Mazda Rolls Out EV, Expands Crossover Lineup, and Adds an I6 Engine

Mazda may not have the scope and breadth of larger competitors such as Toyota, Nissan, and Honda, but it does claim a solid following in the U.S. market. This automaker is making moves as it updates and transitions its fleet, with electrification arriving full force in 2025.


Mazda MX-30
The all-new Mazda MX-30 EV.


New Models, All-Wheel Drive, PHEVs, and an Inline-Six

Between now and 2025, Mazda has several changes afoot. To begin, the company announced the MX-30, its first all-electric model. Arriving this fall, the MX-30 will serve the California market only, and is limited to just 560 copies. Further, the EV has a projected range of only 100 miles and that’s considerably less than the 250 miles of other new EVs such as the Ford Mustang Mach-E and the Volkswagen ID.4.

We see the Mazda MX-30 as simply a compliance model, enabling the automaker to meet the California Air Resource Board’s exacting requirements. Moreover, the electric Mazda targets couples, including people who need a commuter vehicle and likely have a gas model as their other vehicle. No pricing details are available yet, but we see the MX-30 costing perhaps $35,000 before federal and state incentives come in.

Standard All-Wheel Drive

Mazda also announced that each of its CX models, which are represented by crossovers, will come with standard all-wheel drive. That is an approach taken by Subaru for all its models except for the rear-wheel-drive BRZ. The shift is part of the company’s initiative to make Mazda more of a premium brand, like Buick and, of course, Subaru.

The changes are far from finished as Mazda has five new models in the pipeline, including a compact CX-50 model arriving this fall. The new crossover will supplement the CX-5, but it will share its platform with the CX-30. Both models are underpinned by Mazda’s new small vehicle platform.

Large Vehicle Platform

Above the CX-50 are four new models: the CX-60, CX-70, CX-80, and the CX-90. The CX-60 and CX-80 will serve overseas markets, while the CX-70 and CX-90 will serve the North American market. The CX-70 (two rows) and CX-90 (three rows) are midsize models with the latter replacing the CX-9. Pricing and other model details are pending. All four vehicles share a common large vehicle architecture that was introduced by Mazda this year.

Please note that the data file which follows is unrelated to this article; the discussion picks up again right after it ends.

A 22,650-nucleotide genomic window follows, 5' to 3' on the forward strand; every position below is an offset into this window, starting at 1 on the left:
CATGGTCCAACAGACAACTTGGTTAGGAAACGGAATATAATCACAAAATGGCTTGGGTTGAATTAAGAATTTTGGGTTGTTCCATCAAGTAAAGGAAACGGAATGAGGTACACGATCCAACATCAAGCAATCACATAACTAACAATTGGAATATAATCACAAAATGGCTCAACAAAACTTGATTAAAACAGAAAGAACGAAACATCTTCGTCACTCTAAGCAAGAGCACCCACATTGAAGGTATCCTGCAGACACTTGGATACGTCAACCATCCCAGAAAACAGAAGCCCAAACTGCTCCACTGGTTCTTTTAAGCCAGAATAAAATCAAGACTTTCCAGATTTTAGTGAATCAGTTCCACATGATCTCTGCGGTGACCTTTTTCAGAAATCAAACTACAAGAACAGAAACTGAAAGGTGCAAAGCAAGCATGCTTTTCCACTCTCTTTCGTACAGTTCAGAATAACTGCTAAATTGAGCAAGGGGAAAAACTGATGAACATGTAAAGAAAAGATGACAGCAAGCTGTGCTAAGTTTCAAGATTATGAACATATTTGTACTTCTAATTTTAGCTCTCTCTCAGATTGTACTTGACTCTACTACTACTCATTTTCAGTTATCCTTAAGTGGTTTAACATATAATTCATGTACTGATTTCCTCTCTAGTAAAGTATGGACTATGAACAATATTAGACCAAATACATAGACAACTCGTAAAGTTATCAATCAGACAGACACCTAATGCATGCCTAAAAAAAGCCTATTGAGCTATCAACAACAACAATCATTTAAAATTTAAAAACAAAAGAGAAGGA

The last change announced by Mazda involves powertrains. Specifically, an all-new 3.0-liter inline-six-cylinder engine will power the CX-70 and CX-90 models. It won’t be the only powertrain available for these two models as Mazda will offer a plug-in hybrid electric vehicle variant for both. That powertrain will include a 2.5-liter four-cylinder engine and at least one electric motor. We believe the engine will come from Toyota. Indeed, the entire hybrid system might come from Toyota, which happens to hold a stake in Mazda.

Alabama Joint Manufacturing Plant

Speaking of Toyota, that company partnered to construct a factory in Alabama with Mazda. The first model, the Toyota Corolla Cross, inaugurated the plant when production commenced in late September. The Mazda CX-50 will also be built there.

Once the new models are in place by 2023, Mazda’s lineup will be comprised of four crossover utility vehicles. A fifth model, the CX-5, is not likely to continue for long. On the car front, the Mazda6 disappears after 2021. That leaves the Miata MX-5 and the Mazda3 as its lone remaining car models. Thus, Mazda’s modified lineup is overwhelmingly tilted to crossovers, in keeping with customer demand.

Lastly, while the Mazda MX-30 introduces full electrification to the brand, more models will follow. Beginning in 2025, a dedicated electric vehicle platform rolls out. Thus, it will initiate Mazda’s pivot to electric vehicles, with many changes to follow.


See Also — Mazda3: Hot Bodies and Available All-Wheel Drive

Author: Matthew Keegan
Matt Keegan is a journalist, media professional, and owner of this website. He has an extensive writing background and has covered the automotive sector continuously since 2004. When not driving and evaluating new vehicles, Matt enjoys spending his time outdoors.

Leave a Reply